If I could do another semester in Cannes, I would in a heartbeat.
I chose Cannes in the spring of 2013 because I did not want to be in as big of a city as Paris, but I still wanted that same cultural spark - and trust me, you get plenty of that during the film festival in May.
I studied at the Collège International de Cannes with the rest of the Americans in my AIFS group (there were about 40 of us in all) as well as a bunch of international students from all over the world. My various dorm neighbors were from Mexico, Japan, Iceland, South Africa, and so on. The school has a small campus, so it immediately feels like home. You can choose between a homestay or living at the dorm - I chose the dorm and it's pretty much the standard dorm experience (except that I could see the Mediterranean from my window, a nice touch). The style of the collège is very bright and warm. I liked the food in the cafeteria, but I'm not a picky eater and I know some people were less than fond of it. As long as you try things with an open mind, you should be able to survive. They do serve brunch on the weekends though, which is the greatest.
We had language classes every morning, 5 days a week. Students have the chance to move up in classes, so if you start out at maybe an intermediate French level, you can end up in advanced class by the end of the semester based on your language progression. Classes aren't extremely difficult, as long as you put in some effort and speak up. I was in an advanced class, and we did a little bit of grammar, but mostly we focused on listening exercises and just talking to each other. It was a lot more fun than classes back home, since usually we talked about whatever we liked - like movies, sports, food, and even the occasional explanation of Ryan Gosling's attractiveness (our French teacher didn't see it). Focusing on talking was a major help to my language skills, and I left France very proficient at the language.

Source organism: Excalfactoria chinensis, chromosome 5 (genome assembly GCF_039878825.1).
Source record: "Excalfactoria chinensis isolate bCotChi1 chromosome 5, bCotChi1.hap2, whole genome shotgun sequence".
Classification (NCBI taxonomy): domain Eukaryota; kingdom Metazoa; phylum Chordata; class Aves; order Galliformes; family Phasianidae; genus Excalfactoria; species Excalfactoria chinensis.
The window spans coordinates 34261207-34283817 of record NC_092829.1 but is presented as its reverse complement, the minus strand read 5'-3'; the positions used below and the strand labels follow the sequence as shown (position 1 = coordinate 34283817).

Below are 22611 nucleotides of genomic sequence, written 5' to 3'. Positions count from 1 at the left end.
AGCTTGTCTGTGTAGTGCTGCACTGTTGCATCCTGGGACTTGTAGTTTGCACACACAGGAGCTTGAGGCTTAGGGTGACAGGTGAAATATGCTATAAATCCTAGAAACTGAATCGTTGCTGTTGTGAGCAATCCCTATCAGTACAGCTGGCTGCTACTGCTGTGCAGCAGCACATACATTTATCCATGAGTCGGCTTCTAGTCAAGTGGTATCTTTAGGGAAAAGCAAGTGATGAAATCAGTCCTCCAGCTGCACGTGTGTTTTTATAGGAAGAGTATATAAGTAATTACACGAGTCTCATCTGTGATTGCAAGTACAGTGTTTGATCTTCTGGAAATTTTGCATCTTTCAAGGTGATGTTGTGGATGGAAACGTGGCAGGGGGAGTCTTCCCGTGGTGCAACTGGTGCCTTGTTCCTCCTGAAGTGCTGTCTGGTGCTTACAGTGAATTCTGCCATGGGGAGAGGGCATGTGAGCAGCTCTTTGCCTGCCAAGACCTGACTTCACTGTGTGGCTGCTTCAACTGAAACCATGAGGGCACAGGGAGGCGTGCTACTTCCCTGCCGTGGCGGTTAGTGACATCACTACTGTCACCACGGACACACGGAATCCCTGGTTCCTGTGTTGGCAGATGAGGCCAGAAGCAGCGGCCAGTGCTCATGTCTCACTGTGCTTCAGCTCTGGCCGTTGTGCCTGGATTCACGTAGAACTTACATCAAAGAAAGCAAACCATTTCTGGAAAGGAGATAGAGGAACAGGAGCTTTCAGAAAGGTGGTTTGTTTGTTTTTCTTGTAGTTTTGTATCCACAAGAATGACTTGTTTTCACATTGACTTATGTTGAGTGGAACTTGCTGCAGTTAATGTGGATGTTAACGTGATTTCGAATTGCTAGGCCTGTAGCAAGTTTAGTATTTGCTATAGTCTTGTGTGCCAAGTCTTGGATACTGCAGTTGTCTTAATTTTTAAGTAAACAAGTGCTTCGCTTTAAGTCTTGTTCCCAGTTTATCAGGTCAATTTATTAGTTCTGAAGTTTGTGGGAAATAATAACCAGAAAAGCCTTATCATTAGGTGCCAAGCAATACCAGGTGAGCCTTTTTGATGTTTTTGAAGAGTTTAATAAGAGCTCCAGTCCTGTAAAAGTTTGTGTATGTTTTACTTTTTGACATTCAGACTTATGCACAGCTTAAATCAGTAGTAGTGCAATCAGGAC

You also take seminars that meet once a week. I'd recommend the Société Française class.
Actually living in Cannes is a lot of fun. The beaches are wonderful, and the town itself has a lot of character (especially the old town with its narrow, cobblestone streets). Food along Le Suquet (in the old part of town) is really good. It's only a couple of euros and a 40 minute bus ride to get to Nice, and there you have that city or the airport to go fly off to some other really cool destination.
Cannes was a great place to study in the spring because of the film festival. My AIFS resident adviser, Sandrine, helped me find an internship for the festival that went alongside my journalism major. So for the majority of it, I blogged about the festival and got to talk to, photograph, and occasionally interview some famous actors and actresses at the festival (one of my highlights was actually getting to speak French with Marion Cotillard). The film festival is a ton of fun, whether you intern at it or just go as a fan. AIFS gets you passes that get you into the movies, and you have the chance to go to the premieres and walk on the red carpet.
Overall, it was a great experience, and AIFS was a really good program to go with. Their resident director, Sandrine, was more than helpful. She set up a lot of great excursions every week, like Monaco, the Verdon Gorge, and cool, local towns we wouldn't have been able to get to on our own (as well as the fun, bigger trips like Paris, Florence, London, and Provence). She also helped us out when we were in a tight bind, like when my friend got a kidney infection and we had to rush off in an ambulance to the hospital. She took care of everything.
Anyway, I fully recommend studying abroad. You won't regret it, and the Cannes program is great.